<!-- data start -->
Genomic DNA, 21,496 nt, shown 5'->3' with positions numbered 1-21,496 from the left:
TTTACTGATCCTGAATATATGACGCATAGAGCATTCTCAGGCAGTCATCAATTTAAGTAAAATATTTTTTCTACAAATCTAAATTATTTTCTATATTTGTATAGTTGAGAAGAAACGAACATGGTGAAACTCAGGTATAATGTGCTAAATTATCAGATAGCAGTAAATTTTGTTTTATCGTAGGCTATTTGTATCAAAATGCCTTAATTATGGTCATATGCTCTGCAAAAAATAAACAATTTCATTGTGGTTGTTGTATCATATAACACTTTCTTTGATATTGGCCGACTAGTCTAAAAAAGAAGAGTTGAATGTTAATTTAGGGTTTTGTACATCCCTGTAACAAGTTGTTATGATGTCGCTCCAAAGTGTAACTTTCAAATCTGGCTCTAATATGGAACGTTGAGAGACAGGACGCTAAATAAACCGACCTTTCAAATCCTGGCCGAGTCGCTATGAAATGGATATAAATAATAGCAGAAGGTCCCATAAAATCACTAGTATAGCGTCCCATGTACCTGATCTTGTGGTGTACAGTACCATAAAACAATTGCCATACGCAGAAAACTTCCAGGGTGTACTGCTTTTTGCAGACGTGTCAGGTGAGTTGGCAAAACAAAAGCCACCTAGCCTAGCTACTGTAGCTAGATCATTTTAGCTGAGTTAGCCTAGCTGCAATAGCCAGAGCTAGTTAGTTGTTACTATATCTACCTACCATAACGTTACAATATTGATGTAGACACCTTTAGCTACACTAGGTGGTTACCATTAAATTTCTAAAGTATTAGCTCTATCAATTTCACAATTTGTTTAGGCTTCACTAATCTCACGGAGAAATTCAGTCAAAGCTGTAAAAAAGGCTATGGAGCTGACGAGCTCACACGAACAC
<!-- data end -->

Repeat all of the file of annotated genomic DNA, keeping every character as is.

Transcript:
Genomic DNA, 21,496 nt, shown 5'->3' with positions numbered 1-21,496 from the left:
TTTACTGATCCTGAATATATGACGCATAGAGCATTCTCAGGCAGTCATCAATTTAAGTAAAATATTTTTTCTACAAATCTAAATTATTTTCTATATTTGTATAGTTGAGAAGAAACGAACATGGTGAAACTCAGGTATAATGTGCTAAATTATCAGATAGCAGTAAATTTTGTTTTATCGTAGGCTATTTGTATCAAAATGCCTTAATTATGGTCATATGCTCTGCAAAAAATAAACAATTTCATTGTGGTTGTTGTATCATATAACACTTTCTTTGATATTGGCCGACTAGTCTAAAAAAGAAGAGTTGAATGTTAATTTAGGGTTTTGTACATCCCTGTAACAAGTTGTTATGATGTCGCTCCAAAGTGTAACTTTCAAATCTGGCTCTAATATGGAACGTTGAGAGACAGGACGCTAAATAAACCGACCTTTCAAATCCTGGCCGAGTCGCTATGAAATGGATATAAATAATAGCAGAAGGTCCCATAAAATCACTAGTATAGCGTCCCATGTACCTGATCTTGTGGTGTACAGTACCATAAAACAATTGCCATACGCAGAAAACTTCCAGGGTGTACTGCTTTTTGCAGACGTGTCAGGTGAGTTGGCAAAACAAAAGCCACCTAGCCTAGCTACTGTAGCTAGATCATTTTAGCTGAGTTAGCCTAGCTGCAATAGCCAGAGCTAGTTAGTTGTTACTATATCTACCTACCATAACGTTACAATATTGATGTAGACACCTTTAGCTACACTAGGTGGTTACCATTAAATTTCTAAAGTATTAGCTCTATCAATTTCACAATTTGTTTAGGCTTCACTAATCTCACGGAGAAATTCAGTCAAAGCTGTAAAAAAGGCTATGGAGCTGACGAGCTCACACGAACAC